IXP Scrubber: Learning from blackholing traffic for ML-driven DDoS detection at scale

By on 25 Nov 2022

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Distributed Denial of Service (DDoS) attacks remain an ongoing pain for the Internet community. Cisco projects a 14% compound annual growth in terms of attack numbers from an already high level in 2022. From all the DDoS traffic peaks making it to the media, the highest to date is a 3.5 Tbps attack on Microsoft Azure in 2022. While attacks of such spectacular size are rare, the average attack size of 1 Gbps is more worrisome, as this is enough to take most online services offline. The increasing adoption of concepts like the Internet of Things (IoT) continues to contribute to a worsening situation.

While DDoS mitigation solutions using scrubbing centres or mitigation appliances exist, there is no large Internet Exchange Point (IXP) providing analytics/mitigation to date. However, such a service is highly desirable. In a study from 2021, my colleagues and I from DE-CIX quantified the potential of such a solution and found 55% of the attack traffic could be dropped two or more Autonomous System (AS) hops earlier compared to filtering at the AS hosting the victim system; specifically, dropping at IXPs would reduce the stress of the edge infrastructure. Moreover, an IXP-based DDoS solution could enable DDoS analytics for many small/mid-sized Internet Service Providers (ISPs) that do not have the manpower or budget to implement it on their own.

In this research, we look at designing a DDoS mitigation solution for IXPs using a Machine Learning (ML) approach.

Main idea

The main idea of our ML-method is depicted in Figure 1. Many IXPs implement an operational practice called Border Gateway Protocol (BGP) blackholing (RFC 7999), which allows ASes to mark traffic for a BGP route as unwanted (such as DDoS traffic). As IXPs can see both the unwanted traffic and the blackholing BGP announcements, they can correlate both to generate DDoS training sets. The training set size is only limited by the amount of available traffic data (usually as Netflow, IPFIX or similar) and BGP data (from IXP route servers). Using this method, we have generated between 3 – 24 months of DDoS training data from five IXPs in Europe and the US. We use this data to train and evaluate the IXP Scrubber ML-model, which can be applied to classify the traffic on an IXP’s platform as a service.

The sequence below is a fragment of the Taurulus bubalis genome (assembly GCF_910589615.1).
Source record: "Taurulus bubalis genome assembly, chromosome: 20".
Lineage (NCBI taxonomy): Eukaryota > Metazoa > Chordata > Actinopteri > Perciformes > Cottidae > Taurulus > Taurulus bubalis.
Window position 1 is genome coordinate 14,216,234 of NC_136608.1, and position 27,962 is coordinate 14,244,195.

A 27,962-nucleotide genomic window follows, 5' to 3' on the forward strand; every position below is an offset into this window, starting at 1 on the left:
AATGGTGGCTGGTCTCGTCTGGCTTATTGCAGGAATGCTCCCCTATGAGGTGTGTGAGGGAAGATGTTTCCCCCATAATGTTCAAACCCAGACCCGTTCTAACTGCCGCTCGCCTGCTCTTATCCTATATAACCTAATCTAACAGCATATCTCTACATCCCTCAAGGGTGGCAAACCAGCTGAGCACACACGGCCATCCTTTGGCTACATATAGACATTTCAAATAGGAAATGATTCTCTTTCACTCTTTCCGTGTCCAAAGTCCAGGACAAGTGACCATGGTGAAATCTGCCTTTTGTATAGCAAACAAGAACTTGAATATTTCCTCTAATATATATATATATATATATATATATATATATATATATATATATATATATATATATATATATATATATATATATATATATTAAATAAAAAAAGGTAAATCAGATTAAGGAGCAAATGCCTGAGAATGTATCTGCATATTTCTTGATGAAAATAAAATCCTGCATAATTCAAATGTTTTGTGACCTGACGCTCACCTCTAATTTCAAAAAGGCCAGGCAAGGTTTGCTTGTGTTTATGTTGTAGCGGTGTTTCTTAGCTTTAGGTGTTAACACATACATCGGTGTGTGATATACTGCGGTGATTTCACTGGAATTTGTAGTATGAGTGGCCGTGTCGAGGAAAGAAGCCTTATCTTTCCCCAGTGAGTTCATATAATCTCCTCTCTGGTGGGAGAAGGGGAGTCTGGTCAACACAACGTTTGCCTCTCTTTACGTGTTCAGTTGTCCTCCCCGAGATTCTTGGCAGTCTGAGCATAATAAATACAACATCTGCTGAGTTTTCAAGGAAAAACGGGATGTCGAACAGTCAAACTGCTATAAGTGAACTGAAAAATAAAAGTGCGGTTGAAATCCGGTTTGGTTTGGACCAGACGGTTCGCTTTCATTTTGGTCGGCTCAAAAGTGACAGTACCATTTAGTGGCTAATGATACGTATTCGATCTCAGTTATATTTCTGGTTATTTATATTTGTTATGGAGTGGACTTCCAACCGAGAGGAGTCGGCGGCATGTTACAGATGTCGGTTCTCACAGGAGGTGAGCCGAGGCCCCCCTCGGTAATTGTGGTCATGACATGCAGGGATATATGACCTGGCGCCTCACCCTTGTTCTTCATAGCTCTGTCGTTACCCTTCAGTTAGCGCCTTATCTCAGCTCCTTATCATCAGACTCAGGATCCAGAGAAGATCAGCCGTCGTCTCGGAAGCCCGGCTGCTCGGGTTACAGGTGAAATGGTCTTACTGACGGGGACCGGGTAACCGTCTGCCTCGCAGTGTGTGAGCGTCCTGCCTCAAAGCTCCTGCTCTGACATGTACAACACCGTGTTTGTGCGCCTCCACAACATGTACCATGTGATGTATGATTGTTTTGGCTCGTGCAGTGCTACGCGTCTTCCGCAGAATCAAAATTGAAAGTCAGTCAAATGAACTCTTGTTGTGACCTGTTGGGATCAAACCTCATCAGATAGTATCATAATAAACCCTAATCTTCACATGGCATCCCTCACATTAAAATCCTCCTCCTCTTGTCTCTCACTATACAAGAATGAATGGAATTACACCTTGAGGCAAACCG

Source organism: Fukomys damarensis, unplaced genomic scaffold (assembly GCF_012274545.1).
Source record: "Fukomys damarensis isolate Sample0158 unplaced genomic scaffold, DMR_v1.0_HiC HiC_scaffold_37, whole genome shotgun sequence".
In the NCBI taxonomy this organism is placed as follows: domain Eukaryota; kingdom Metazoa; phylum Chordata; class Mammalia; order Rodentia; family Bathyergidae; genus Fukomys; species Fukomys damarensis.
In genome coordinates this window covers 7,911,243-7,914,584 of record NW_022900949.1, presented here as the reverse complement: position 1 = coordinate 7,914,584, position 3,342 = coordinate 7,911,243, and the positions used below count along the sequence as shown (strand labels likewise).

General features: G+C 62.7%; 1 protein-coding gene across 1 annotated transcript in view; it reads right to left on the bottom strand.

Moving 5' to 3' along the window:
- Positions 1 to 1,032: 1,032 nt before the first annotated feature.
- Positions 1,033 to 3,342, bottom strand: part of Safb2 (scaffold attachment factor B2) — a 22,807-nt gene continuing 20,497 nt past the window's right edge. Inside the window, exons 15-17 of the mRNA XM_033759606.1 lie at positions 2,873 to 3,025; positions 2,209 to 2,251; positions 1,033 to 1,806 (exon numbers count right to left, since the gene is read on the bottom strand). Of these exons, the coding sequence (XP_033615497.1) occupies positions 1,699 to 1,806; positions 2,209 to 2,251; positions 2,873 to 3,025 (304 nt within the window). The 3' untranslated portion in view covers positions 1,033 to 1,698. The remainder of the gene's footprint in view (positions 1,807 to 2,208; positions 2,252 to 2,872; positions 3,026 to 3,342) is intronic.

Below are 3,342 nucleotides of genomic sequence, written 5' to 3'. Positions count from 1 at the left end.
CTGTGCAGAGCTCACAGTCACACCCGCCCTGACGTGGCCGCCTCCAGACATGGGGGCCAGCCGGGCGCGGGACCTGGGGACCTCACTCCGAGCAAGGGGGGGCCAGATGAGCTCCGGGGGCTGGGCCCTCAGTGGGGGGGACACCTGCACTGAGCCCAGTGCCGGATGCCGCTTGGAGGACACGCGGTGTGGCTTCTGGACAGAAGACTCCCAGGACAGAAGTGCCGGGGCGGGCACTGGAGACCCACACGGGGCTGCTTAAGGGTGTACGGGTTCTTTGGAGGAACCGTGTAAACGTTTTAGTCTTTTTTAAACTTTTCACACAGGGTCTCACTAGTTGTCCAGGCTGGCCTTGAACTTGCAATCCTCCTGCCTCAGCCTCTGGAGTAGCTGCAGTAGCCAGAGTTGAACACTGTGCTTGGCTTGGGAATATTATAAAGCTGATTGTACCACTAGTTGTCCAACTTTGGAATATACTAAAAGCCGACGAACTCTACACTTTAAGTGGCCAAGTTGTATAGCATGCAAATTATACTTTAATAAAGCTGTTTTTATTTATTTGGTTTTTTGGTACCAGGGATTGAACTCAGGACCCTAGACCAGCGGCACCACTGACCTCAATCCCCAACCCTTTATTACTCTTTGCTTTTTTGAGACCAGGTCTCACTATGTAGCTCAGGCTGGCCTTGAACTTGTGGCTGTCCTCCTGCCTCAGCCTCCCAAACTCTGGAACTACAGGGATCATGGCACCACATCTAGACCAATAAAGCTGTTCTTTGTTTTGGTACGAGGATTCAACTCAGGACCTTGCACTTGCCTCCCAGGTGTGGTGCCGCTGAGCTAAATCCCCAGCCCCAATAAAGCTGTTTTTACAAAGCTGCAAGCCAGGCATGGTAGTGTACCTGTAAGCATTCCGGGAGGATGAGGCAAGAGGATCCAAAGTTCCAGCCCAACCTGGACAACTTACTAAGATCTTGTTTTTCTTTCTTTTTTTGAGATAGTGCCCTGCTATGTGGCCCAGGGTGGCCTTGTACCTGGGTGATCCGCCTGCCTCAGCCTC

Diagram of IXP Scrubber application of an ML DDoS classifier at IXPs at the Internet’s core
Figure 1 — IXP Scrubber applies an ML DDoS classifier at IXPs at the Internet’s core and filters DDoS traffic for connected networks. It learns continuously from ASes (A-D) marking unwanted traffic (blackholing).

For IXP operators, this model has a number of advantages over existing solutions:

  • Low cost: No need to buy appliances; works with given data exports and Access Control Lists (ACLs).
  • Low maintenance: No manual definition of rules and triggers, self-learning.
  • Member driven: No need for IXPs to provide a definition of DDoS; the IXP members express their wishes via BGP blackholing.